Ireland assistant coach Greg Feek has seen ‘massive perception shift’ in native New Zealand now men in green are emerging as rugby superpower
- Ireland assistant coach Greg Feek remembers when they were plucky underdogs
- Times have changed and New Zealanders are now fascinated by their set-up
- Historic win against the men in black in 2016 shook the world No 1 team to core
Greg Feek has seen some big changes in Irish rugby since arriving here eight years ago, but the biggest shift he has witnessed is the perceptions in his native New Zealand towards the men in green.
There once was a time when Ireland were labelled as the plucky underdogs by their esteemed Kiwi opponents.
Legendary England No 8 Lawrence Dallaglio gave a glimpse into the Kiwi psyche when he gave a rousing speech to the 2005 Lions touring squad before their clash with the New Zealand Maori in Hamilton.
Greg Feek has seen a massive shift in the way Irish rugby is perceived by New Zealanders
‘I was in a hotel room like this four years ago and Graham Henry stood up and spoke and the words he said will live with me for the rest of my life,’ Dallaglio told his team-mates the night before the game at Waikato Stadium.
‘He said in this part of the world they do not respect you. He said they do not think you good enough, they do not think you’re skillful enough and they do not think you’re fit enough… and I should know because I’m one of them.
‘Not my words, his words and do you know what… he’s f***king right!’ Irish rugby was very much in that bracket for a long, long time. Not beating New Zealand for 111 years certainly didn’t help matters.
That historic win against the men in black in 2016 at Soldier Field in Chicago shook the world’s No 1 team to their core, while Tadhg Furlong, Conor Murray and Johnny Sexton played major roles in the Lions’ drawn series in New Zealand during the unforgettable 2017 tour.
For Feek, a man who represented the All Blacks on 10 occasions, Ireland are no longer viewed as underdogs in his homeland, but genuine contenders on the world stage. High praise from a most discerning public.
He made a telling observation on Tuesday: ‘My sister works in the media down there [in New Zealand] and she was saying sort of 10 or 15 years ago Ireland were always the sort of team that could beat somebody big… do you know what I mean?
Ireland shook New Zealand to their core with victory over them in Chicago in 2013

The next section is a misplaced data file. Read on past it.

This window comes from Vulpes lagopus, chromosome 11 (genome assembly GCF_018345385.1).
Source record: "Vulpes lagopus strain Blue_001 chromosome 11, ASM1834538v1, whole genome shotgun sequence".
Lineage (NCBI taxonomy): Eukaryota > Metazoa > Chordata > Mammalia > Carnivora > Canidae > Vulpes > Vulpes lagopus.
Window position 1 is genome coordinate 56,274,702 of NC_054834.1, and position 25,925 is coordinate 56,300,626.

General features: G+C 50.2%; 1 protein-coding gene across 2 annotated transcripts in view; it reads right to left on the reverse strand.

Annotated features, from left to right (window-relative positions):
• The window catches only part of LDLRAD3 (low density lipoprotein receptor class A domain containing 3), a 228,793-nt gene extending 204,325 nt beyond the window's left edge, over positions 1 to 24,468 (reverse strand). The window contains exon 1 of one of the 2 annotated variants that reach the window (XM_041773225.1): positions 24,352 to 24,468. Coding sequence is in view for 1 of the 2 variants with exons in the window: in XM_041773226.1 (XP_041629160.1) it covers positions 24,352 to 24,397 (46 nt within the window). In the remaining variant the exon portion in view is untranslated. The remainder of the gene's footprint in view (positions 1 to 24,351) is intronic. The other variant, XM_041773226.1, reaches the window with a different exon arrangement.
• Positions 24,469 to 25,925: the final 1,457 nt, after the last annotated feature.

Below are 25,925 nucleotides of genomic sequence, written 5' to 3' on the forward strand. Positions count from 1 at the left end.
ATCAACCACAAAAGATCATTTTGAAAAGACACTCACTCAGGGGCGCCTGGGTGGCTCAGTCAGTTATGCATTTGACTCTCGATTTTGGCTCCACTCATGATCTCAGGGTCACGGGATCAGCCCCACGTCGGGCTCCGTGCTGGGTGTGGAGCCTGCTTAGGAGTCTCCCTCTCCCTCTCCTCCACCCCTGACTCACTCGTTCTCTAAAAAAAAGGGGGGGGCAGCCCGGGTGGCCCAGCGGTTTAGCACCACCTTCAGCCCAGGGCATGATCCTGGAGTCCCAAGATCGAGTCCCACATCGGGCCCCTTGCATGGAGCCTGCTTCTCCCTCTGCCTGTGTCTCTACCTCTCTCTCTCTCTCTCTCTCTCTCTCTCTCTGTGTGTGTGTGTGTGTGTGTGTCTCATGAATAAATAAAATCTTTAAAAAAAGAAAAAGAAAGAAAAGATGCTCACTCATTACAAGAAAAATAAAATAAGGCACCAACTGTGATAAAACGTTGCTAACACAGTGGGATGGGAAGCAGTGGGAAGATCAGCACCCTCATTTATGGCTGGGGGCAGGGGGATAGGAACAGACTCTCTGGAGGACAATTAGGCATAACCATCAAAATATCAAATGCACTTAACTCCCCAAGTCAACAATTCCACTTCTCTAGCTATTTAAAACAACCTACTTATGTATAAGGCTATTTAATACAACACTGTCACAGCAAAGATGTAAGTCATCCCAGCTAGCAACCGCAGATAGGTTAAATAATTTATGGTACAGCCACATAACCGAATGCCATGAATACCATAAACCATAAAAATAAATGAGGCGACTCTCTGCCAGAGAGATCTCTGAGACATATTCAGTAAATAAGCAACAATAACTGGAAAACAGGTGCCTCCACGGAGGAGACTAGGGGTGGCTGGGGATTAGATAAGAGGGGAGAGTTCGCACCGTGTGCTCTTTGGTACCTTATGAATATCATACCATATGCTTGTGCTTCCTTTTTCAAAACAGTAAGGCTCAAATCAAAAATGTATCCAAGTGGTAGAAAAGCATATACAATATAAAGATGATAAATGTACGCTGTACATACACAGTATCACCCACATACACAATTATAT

‘They always had the potential but now that potential has come through. There’s definitely a massive shift even to the point where I get asked… like 10, 15 years ago they wouldn’t have known too many Irish players. Now they’re constantly asking when I’m down there, “what’s he like?”, “what does he lift?” or “what does he do?”, you know?’
He continued: ‘People are asking “what’s this player management programme?”, “why is that so good?” or “why is this so good?”. “How do you manage this?” So, it’s not just the threat of winning, guys want to come into camp and watch and learn.’ Feek has seen an evolution in depth, skill levels and belief to a major degree since he took the role as Leinster’s scrum coach back in 2010.
Back then, Ireland’s propping stocks were threadbare. John Hayes had single-handedly shouldered the burden at tighthead for the best part of a decade.
When Munster’s totemic star hung up his giant boots in 2011, Mike Ross stepped in to lock out Ireland’s scrum for the next four years.
Other options were very much in the ‘in case of emergency, break glass’ category. During the harrowing tour of New Zealand of 2012, featuring the now infamous 60-0 Hamilton horror show, Feek was depending on a half-fit Ross to anchor the scrum, but he had high hopes for the future.
On a grey day at a motel in Takapuna during his press duties, Feek name-checked a young tighthead called Tadhg Furlong who had the potential to step up.
Tadhg Furlong was earmarked for the top and has gone on to live up to that hype
Five years later, Furlong was starting for the Lions against New Zealand.
When Feek departs Ireland for a new gig in Japan after next year’s World Cup, he can look back at a job well done.
‘At the time, that was the excitement behind the challenge, when we got here and probably the infectiousness of the guys I’m working with, has maintained that excitement (in me). It makes me want to keep this going and even hearing them talking about depth underneath them.
‘I am pretty sure it was Tadhg and Jack (McGrath) who were saying they were excited by what else is to come and how they could contribute to that as well, and when you see that, you want to be part of that as well.’
Source: Read Full Article